Ladies and gentlemen, I feel that I need to apologize. I don’t often watch videos. Usually when I watch something, I’m screening a film print. When I’m running something that I’ve half a mind to write about, I’ll have a video camera off to the side vaguely pointed at the screen so that I’ve got a file to pull screenshots from. It’s sometimes out of focus and poorly exposed, and maybe the top or bottom of the frame is cropped off, and the picture is always horribly skewed, but everything went wrong with today’s screenshots. I am sorry.
Satan Town — “The Wickedest Place in the World – Tourists Welcome”, so says the banner across main street. Bill Scott (Harry Carey) rides into the city looking for adventure. At the Palace Hotel, the wickedest place in Satan Town, Sue (Kathleen Collins) of the Salvation Army strives to reach one or two of the drunks, gamblers, and prostitutes that throng the saloon.
Malamute (Ben Hendricks), the bouncer at the bar, never shies from a fight, and what’s more, he’s never lost one. Sue, to her misfortune, has gotten on his nerves. Bill enters just in time to get between Malamute and Sue. After a brief but spirited battle, Malamute is bested.
It doesn’t end there, of course. Malamute attempts revenge several times and is repelled by Bill at each turn. The direct approach not working, Malamute tries a more indirect route. Sue gets a letter from Pearl, a prostitute at the Palace, saying that she’s ill. When Sue gets to room 16, however, she’s met only by Frisco Bob (Charles Delaney), the band leader. Bob is in cahoots with Malamute to ruin Sue’s reputation and thus drive her out of town. As Bob approaches menacingly, Sue picks up a convenient gun that was left on the table. Bob is undeterred. When he’s almost on her, she fires. Bob is not hit. The girl standing in the doorway, however, is. Pearl crumples to the floor, dead.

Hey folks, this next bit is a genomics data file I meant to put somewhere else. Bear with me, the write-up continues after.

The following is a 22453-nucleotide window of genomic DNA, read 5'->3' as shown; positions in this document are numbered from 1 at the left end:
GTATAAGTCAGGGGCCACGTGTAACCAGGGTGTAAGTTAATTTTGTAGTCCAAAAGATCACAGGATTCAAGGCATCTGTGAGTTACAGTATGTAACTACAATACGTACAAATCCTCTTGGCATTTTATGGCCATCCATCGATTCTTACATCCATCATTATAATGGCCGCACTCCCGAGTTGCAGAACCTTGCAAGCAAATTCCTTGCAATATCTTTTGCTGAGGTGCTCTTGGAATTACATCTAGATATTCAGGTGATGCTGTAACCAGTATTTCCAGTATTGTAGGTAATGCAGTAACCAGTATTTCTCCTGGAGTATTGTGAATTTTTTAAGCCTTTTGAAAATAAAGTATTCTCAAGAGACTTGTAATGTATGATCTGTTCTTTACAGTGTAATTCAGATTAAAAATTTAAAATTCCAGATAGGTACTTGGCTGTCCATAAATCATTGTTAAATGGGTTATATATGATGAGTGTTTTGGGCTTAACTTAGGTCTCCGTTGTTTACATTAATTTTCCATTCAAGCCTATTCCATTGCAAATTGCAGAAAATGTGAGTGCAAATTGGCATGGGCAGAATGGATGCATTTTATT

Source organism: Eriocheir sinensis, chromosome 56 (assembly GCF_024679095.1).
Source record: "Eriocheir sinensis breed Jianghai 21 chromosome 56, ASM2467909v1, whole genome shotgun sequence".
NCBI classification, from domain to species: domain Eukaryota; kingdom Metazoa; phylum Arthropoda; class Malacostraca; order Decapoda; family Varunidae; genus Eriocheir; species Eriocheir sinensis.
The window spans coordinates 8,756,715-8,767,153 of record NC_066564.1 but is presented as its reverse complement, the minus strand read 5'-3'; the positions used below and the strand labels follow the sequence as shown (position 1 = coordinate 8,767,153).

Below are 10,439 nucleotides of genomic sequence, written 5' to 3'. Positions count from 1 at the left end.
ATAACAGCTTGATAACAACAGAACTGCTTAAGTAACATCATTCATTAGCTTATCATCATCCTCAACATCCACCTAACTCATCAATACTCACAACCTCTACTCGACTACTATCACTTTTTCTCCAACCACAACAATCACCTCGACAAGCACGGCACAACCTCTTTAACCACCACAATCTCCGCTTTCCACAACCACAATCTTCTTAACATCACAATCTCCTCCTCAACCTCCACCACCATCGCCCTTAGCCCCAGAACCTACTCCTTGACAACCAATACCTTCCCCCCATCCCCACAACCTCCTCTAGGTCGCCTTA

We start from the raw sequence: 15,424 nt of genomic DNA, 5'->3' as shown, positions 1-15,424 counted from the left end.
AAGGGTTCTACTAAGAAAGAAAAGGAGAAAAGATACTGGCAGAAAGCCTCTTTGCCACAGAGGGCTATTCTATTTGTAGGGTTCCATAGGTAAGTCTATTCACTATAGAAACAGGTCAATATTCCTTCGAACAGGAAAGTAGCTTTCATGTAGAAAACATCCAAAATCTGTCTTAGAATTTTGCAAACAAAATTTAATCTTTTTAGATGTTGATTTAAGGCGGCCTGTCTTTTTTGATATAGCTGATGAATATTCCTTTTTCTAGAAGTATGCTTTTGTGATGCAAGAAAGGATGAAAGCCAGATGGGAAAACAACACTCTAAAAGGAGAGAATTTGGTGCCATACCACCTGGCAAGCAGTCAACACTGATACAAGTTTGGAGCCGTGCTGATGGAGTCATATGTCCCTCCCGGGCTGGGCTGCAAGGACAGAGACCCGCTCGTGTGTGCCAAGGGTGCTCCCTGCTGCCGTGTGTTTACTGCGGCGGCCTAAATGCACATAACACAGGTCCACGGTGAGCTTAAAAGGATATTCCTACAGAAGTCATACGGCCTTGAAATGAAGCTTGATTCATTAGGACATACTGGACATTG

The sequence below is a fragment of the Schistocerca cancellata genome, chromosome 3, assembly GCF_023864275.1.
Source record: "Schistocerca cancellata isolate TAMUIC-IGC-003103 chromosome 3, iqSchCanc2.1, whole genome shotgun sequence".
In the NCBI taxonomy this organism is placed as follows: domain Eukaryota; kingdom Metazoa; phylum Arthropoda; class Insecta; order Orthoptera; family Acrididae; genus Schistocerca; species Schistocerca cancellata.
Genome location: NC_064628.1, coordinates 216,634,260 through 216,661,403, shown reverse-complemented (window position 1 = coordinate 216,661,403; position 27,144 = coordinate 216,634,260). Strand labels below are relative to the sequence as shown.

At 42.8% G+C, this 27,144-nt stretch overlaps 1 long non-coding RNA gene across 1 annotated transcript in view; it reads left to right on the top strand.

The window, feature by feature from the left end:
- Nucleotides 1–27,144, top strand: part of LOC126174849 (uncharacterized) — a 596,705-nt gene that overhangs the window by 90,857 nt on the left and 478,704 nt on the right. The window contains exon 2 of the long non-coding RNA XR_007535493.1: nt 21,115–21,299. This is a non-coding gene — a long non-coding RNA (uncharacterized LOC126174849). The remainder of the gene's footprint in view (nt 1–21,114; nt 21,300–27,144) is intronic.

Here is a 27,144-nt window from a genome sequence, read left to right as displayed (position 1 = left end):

The evidence is against her and Sue is arrested. On the way to jail, Bob rides in and sweeps up Sue. A mob forms to retake her, but just then, a woman appears (I don’t know who it is — doesn’t really matter) and tells them that Pearl isn’t really dead. All of it was staged to frame Sue — Pearl and Bob are laughing it up at the bar this minute. Malamute, who’s been in the background all along, sees his plans unraveling before his eyes. He pulls his gun to shoot Sue, but Bill’s quicker and shoots him first.
The worm begins to turn. The mob rather suddenly switches sides. “Let’s wipe out the whole rotten town!” a woman cries. The way it’s acted and blocked, the scene plays out very much like the False Maria inciting the workers scene in Metropolis, so much so that, if it weren’t for the fact that this film is a year older, I’d say it was ripped off from it. As it is… well, I wonder if Fritz Lang was a fan of westerns.
Bill and Sue embrace in the middle of the road, the town literally in flames around them as a crazed torch-wielding mob races about in a frenzy of destruction, left “to a life of peace and happiness”.
I liked it. The film’s kinda hokey, its plot’s a little thin and what plot it has is well-worn, Carey is very much taking his cues from William S. Hart’s good bad man shtick and the whole story bears more than a passing resemblance to Hell’s Hinges (1916), but for all that, I liked it. It helps that it’s easy to look at, being very well acted and expertly shot (though the screenshots may not seem so). And the title is great; how could anything called Satan Town be bad?
The only questionable things are a couple of weird tonal shifts. The film was advertised as a western drama and nothing else. For everything between the first scene and the last, I wouldn’t argue that. It is, on the whole, a melodrama that’s played completely straight, but the satire is so in your face at the open and close that I can’t believe it was unintentional. I’m not sure what they were going for with that.
My rating: I like it.